So why did Republican gubernatorial nominee Judy Baar Topinka go with a Chicago casino idea to help fund her education, property-tax, and infrastructure proposals?

Well, a general tax increase had all but been ruled out months ago. Polling and focus-grouping showed high levels of opposition to a tax hike. Plus, Topinka already has enough troubles with her Republican base without doing something like that.

The campaign had already proposed about $3 billion in Medicaid and other state-spending cuts over four years, but she can only back so many cuts. Topinka wants AFSCME's endorsement and is on track to get the Illinois Education Association's nod. Her pursuit of those tax-eating groups and others like them makes it highly unlikely that we'll see many more budget-cutting ideas before November.

Topinka has strongly opposed Governor Rod Blagojevich's asset-sale ideas, so that angle was out of the question. Temporary solutions such as the four-year infusion of cash from the lottery sale would make her look too much like Blagojevich, so forget that.

Pretty much all that was left was gaming. Voters don't like gaming all that much, but when given the choice of a tax increase for schools or a limited version of gaming expansion like Topinka has proposed, they'll go with gaming more often than not, particularly Republican and independent voters.

Promising something big to Chicago's mayor never hurts, either. Now that Mayor Daley knows his schools will get more money and his city will get more jobs and tourism, he might not be so eager to campaign extra hard for Governor Blagojevich.

A better question than "Why gaming?" might be: "Why did she propose any specifics at all?" Challengers rarely set forth as many details as Topinka did last week.

Money is one answer. Chicago-area business leaders have been holding back on their checkbooks to see what she would do. The biz types, just like the state's political press corps, completely bought in to Governor Blagojevich's constant harangue that Topinka's campaign lacked substance because she didn't have any detailed plans. The other reason is that since the primary, Topinka's campaign hasn't exactly inspired a whole lot of confidence, and the business people needed to be convinced that she was on-the-ball.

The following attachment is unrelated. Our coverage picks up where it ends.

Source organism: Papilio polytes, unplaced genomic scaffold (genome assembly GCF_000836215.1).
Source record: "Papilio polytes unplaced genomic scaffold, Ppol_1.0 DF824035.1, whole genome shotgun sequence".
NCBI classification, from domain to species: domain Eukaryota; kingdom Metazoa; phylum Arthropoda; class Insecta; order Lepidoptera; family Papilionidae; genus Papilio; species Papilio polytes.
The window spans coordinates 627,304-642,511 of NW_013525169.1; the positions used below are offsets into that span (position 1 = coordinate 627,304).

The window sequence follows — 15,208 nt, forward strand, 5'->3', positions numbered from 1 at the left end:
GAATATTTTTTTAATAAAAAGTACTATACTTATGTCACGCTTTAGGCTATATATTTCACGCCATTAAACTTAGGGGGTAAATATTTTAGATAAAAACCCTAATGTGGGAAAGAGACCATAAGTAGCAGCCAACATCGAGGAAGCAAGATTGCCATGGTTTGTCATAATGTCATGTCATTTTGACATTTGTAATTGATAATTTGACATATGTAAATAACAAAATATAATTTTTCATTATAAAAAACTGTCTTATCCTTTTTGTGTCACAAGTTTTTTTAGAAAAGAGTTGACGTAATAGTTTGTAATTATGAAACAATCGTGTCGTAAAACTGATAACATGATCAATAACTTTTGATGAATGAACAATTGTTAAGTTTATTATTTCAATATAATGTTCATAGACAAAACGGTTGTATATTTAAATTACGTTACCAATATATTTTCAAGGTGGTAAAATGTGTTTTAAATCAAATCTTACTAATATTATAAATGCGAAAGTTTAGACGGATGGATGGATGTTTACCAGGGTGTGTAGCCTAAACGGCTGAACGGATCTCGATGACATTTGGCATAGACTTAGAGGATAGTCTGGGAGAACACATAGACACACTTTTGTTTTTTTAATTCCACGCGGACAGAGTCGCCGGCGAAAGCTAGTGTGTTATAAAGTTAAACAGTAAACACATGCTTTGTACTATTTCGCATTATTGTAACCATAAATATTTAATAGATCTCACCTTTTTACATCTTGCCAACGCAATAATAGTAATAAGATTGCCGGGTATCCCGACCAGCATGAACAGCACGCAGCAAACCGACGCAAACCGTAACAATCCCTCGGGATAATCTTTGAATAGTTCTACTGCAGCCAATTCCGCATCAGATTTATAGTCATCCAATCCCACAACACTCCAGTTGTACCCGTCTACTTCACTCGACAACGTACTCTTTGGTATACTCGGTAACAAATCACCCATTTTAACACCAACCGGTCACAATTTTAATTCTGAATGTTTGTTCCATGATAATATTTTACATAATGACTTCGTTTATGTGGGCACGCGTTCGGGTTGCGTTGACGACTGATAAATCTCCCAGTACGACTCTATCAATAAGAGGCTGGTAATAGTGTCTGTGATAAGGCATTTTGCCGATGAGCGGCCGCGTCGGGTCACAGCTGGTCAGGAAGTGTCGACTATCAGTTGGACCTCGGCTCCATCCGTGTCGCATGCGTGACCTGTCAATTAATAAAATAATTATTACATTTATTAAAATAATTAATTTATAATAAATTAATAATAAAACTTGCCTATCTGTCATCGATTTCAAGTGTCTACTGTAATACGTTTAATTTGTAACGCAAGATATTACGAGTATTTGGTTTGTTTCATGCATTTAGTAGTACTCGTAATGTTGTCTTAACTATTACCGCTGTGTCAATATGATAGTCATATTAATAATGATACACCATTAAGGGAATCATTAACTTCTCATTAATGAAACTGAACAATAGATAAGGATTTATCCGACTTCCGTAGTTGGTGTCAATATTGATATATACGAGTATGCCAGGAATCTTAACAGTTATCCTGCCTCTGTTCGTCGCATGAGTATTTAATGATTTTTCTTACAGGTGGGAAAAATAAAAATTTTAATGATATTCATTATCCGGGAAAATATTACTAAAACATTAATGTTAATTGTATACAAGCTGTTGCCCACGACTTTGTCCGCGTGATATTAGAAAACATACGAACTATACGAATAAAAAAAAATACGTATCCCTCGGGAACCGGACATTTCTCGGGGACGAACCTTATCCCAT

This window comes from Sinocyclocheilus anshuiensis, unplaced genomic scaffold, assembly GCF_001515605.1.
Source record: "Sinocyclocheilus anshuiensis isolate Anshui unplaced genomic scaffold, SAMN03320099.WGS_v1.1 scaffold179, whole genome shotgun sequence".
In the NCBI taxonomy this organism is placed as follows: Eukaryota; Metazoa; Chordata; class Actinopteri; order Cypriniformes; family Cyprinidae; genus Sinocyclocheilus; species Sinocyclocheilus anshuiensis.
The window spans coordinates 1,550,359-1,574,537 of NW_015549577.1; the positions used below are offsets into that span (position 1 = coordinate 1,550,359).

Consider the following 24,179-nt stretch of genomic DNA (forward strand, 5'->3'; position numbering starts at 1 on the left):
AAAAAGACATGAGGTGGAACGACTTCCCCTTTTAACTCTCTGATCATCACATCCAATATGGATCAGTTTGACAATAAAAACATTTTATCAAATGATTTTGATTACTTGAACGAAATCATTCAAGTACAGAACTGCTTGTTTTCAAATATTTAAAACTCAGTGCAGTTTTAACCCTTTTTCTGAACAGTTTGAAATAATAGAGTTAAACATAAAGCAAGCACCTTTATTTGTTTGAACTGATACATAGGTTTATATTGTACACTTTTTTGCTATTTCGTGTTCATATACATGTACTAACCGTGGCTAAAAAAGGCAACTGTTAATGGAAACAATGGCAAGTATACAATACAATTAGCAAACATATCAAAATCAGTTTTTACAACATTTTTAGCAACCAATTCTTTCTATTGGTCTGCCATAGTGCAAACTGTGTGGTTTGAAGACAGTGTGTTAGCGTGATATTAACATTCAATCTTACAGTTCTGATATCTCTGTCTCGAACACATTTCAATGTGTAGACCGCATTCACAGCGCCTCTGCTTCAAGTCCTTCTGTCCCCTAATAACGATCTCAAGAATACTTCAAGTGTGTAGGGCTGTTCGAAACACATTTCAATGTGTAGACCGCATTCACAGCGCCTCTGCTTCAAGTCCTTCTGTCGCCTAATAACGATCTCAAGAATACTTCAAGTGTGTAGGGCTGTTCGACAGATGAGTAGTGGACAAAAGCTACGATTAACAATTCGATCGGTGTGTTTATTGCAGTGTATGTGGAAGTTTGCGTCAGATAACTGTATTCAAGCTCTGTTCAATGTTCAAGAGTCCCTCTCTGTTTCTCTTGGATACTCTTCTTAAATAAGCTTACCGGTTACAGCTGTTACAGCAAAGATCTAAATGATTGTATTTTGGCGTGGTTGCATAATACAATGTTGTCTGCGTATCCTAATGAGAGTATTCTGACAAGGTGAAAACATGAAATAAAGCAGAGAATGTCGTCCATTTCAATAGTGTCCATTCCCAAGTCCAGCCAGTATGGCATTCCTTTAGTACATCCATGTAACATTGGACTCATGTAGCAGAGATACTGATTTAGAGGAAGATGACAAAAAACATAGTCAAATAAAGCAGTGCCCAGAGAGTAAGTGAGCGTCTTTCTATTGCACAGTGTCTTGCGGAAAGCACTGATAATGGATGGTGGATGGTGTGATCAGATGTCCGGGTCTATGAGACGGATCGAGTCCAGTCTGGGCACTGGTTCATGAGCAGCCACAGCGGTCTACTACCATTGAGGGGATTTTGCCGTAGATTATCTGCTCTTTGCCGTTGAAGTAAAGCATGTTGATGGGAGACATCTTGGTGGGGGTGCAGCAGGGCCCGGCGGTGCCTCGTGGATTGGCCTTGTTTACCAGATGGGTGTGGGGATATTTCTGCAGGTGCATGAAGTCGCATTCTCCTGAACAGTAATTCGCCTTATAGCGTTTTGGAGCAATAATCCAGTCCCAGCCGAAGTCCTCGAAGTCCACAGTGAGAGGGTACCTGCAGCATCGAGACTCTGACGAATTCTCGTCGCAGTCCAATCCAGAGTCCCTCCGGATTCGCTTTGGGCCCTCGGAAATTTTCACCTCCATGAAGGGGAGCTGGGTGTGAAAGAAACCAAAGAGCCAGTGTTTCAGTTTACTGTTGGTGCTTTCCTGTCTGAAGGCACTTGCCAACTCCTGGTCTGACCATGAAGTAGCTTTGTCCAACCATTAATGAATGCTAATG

Still, I am always wary of candidates who please the pundits. All the early press reports and columns claimed that Dawn Clark Netsch showed guts when she proposed a 42-percent income-tax hike in 1994. Glenn Poshard was said to have displayed supreme integrity in 1998 when he refused to accept PAC contributions. Paul Vallas' intelligence and straight-talking honesty were universally hailed in Punditland four years ago.

My first reaction to Topinka's idea was, "I like the detail." Other reporters were similarly impressed. But we're almost always wrong about this stuff, at least initially. The political pros have a special knack for finding ways to turn the opposition's grand ideals into repulsive garbage. Netsch was successfully morphed from gutsy pol into an out-of-touch limousine liberal. Poshard was eventually trashed for bending his own contribution rules. Vallas was allowed to be falsely slimed and smeared. The reality of newspaper and TV stories is not the same reality as campaign advertising. And most voters reside in that latter realm.

Topinka's people may just be naive, but I get the feeling that they don't think this will be a huge issue come November. They've proven they can propose a four-year plan that drastically increases education and capital spending and addresses the property-tax issue, so they can move on. And the governor may now be forced to come up with his own ideas for holding the line on skyrocketing college tuition and providing some relief for property-tax payers. Governor Blagojevich might also be harshly confronted with his own hypocrisy: The same man who promised not to expand gaming then tried to do just that not once but twice and now accuses Topinka of flip-flopping on casinos.

Also, September will reportedly bring a slew of new stories about alleged corruption within the Blagojevich administration. And that's the real Topinka campaign plan. To them, this gaming proposal is mostly a sideshow, which is why it was introduced in August. The idea is to shepherd one story after another into the media starting sometime after Labor Day all the way through election day, and use that material in all of their negative ads.


Rich Miller also publishes Capitol Fax (a daily political newsletter) and (

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